Supplementation of copaiba or sucupira oils in broiler diets

Suplementação de óleo de copaíba ou sucupira na ração de frangos de corte

Raiana Almeida Noleto Nadja Susana Mogyca Leandro Heloisa Helena de Carvalho Mello Edemilson Cardoso da Conceição Itallo Conrado Sousa de Araújo Eduardo Miranda de Oliveira Paulo Henrique Sousa da Paz Aleane Francisca Cordeiro Barbosa About the authors

SUMMARY

The aim of this study was to evaluate the effect of supplemental copaiba or sucupira oils on broiler performance and intestinal health. A total of 600 one-day old Cobb 500 male broilers were distributed in a completely randomized design with four treatments and six replicates with 25 broilers each. To increase the health challenge, the broilers were reared on reused litter. The treatments consisted of: control diet; diet with a performance enhancing antibiotic (avilamycin); diet with 2,000 mg/kg copaiba oil and a diet with 500 mg/kg sucupira oil. Data were submitted to analysis of variance and Tukey test (5%). The addition of sucupira oil at 500 mg/kg decreased broiler performance at 21, 33, and 40 days of age, whereas the addition of copaiba oil resulted in similar performance relative to the antibiotic. Dietary supplementation of copaiba or sucupira oils did not change the intestinal epithelium of broilers. The addition of sucupira oil negatively affected broiler performance. Copaiba oil can be used in broiler diets as a performance enhancer.

Keywords:
antimicrobials; Copaifera langsdorfii; Pterodon emarginatus

RESUMO

Objetivou-se avaliar a utilização de óleo de copaíba ou sucupira na ração de frangos de corte, sobre o desempenho e saúde intestinal. Foram utilizados 600 pintos de corte machos, da linhagem Cobb500 com um dia de idade, distribuídos em delineamento inteiramente casualizado, com quatro tratamentos e seis repetições com 25 aves cada. Com o objetivo de aumentar o desafio, as aves foram criadas sobre cama reutilizada. Os tratamentos consistiram de: ração controle; ração com antibiótico melhorador de desempenho avilamicina; ração com 2.000 mg/kg de óleo de copaíba e ração com 500 mg/kg de óleo sucupira. Os dados foram submetidos à análise de variância e teste Tukey (5%). A adição de 500 mg/kg do óleo de sucupira resultou em queda do desempenho das aves no período de 21, 33 e 40 dias de idade, já a adição do óleo de copaíba proporcionou resultados de desempenho semelhantes ao antibiótico. A suplementação com óleo de copaíba ou sucupira não promoveu alterações no epitélio intestinal dos frangos avaliados. A adição do óleo de sucupira foi prejudicial ao desempenho das aves. O óleo de copaíba pode ser utilizado em dietas para frangos como melhorador de desempenho.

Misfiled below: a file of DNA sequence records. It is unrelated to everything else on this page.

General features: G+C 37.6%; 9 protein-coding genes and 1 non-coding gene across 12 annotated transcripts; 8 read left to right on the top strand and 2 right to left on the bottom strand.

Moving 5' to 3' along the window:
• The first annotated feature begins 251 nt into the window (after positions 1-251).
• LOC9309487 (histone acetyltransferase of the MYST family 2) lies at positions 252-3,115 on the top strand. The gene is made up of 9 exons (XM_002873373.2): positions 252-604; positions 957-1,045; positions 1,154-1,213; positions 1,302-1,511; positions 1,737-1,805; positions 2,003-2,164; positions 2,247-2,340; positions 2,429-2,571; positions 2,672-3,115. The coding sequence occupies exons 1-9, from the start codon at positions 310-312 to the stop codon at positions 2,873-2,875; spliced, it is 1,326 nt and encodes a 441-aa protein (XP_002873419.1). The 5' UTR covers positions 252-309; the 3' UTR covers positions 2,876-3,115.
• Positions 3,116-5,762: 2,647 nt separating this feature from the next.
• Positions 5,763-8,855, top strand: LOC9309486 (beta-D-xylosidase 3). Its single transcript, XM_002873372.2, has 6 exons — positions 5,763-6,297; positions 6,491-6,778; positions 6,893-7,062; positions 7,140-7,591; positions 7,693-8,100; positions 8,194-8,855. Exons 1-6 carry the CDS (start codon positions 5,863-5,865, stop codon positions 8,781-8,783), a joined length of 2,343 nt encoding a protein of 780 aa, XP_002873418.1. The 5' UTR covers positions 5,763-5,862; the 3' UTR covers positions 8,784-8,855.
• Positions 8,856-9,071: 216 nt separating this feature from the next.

Palavras-chave:
antimicrobianos; Copaifera langsdorfii; Pterodon emarginatus

INTRODUCTION

The performance enhancing antibiotics (PEA) are widely used in poultry production to improve productivity and animal health status. However, its use has been questioned due to the possible selection of resistant bacterial strains, resulting in the restriction and/or prohibition of these additives (FUKAYAMA et al., 2005FUKAYAMA, E.H.; BERTECHINI, A.G.; GERALDO, A.; KATO. R.K.; MURGAS, L.D.S. Extrato de orégano como aditivo em rações para frangos de corte. Revista Brasileira de Zootecnia, v.34, p.2316-2326, 2005.). Then, research seeking alternative products capable to replace traditional PEAs with the same efficiency has been intensified. The phytogenic additives such as extracts and oils (AMAD et al., 2011AMAD, A.A.; MÄNNER, K.; WENDLER, K.R.; NEUMANN, K.; ZENTEK, J. Effects of a phytogenic feed additive on growth performance and ileal nutrient digestibility in broiler chickens. Poultry Science, v.90, p.2811–2816, 2011.) are among the possible alternatives, being defined as substances derived from plants rich in bioactive molecules, with a wide range of physiological effects (BURT, 2004BURT, S. Essential oils: their antibacterial properties and potential applications in foods - a review. International Journal of Food Microbiology, v.94, n.3, p.223-53, 2004.).